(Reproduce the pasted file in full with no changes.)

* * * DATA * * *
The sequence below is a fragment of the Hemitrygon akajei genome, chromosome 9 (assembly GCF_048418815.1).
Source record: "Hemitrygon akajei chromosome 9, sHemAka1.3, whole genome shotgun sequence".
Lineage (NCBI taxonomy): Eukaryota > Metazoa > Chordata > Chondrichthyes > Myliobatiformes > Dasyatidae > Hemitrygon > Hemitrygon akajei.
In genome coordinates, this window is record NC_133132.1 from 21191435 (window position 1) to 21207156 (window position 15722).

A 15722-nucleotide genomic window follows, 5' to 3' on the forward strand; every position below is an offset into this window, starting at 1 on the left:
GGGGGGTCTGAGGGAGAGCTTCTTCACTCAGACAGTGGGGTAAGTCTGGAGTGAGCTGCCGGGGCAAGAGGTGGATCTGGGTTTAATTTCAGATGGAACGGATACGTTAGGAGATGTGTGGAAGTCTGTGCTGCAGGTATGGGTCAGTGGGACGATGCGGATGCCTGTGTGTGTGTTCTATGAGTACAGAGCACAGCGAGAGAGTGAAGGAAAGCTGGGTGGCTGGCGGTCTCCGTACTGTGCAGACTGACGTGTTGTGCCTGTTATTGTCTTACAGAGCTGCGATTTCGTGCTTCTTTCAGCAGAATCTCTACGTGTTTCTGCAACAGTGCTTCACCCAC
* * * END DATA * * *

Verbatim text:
The sequence below is a fragment of the Hemitrygon akajei genome, chromosome 9 (assembly GCF_048418815.1).
Source record: "Hemitrygon akajei chromosome 9, sHemAka1.3, whole genome shotgun sequence".
Lineage (NCBI taxonomy): Eukaryota > Metazoa > Chordata > Chondrichthyes > Myliobatiformes > Dasyatidae > Hemitrygon > Hemitrygon akajei.
In genome coordinates, this window is record NC_133132.1 from 21191435 (window position 1) to 21207156 (window position 15722).

A 15722-nucleotide genomic window follows, 5' to 3' on the forward strand; every position below is an offset into this window, starting at 1 on the left:
GGGGGGTCTGAGGGAGAGCTTCTTCACTCAGACAGTGGGGTAAGTCTGGAGTGAGCTGCCGGGGCAAGAGGTGGATCTGGGTTTAATTTCAGATGGAACGGATACGTTAGGAGATGTGTGGAAGTCTGTGCTGCAGGTATGGGTCAGTGGGACGATGCGGATGCCTGTGTGTGTGTTCTATGAGTACAGAGCACAGCGAGAGAGTGAAGGAAAGCTGGGTGGCTGGCGGTCTCCGTACTGTGCAGACTGACGTGTTGTGCCTGTTATTGTCTTACAGAGCTGCGATTTCGTGCTTCTTTCAGCAGAATCTCTACGTGTTTCTGCAACAGTGCTTCACCCAC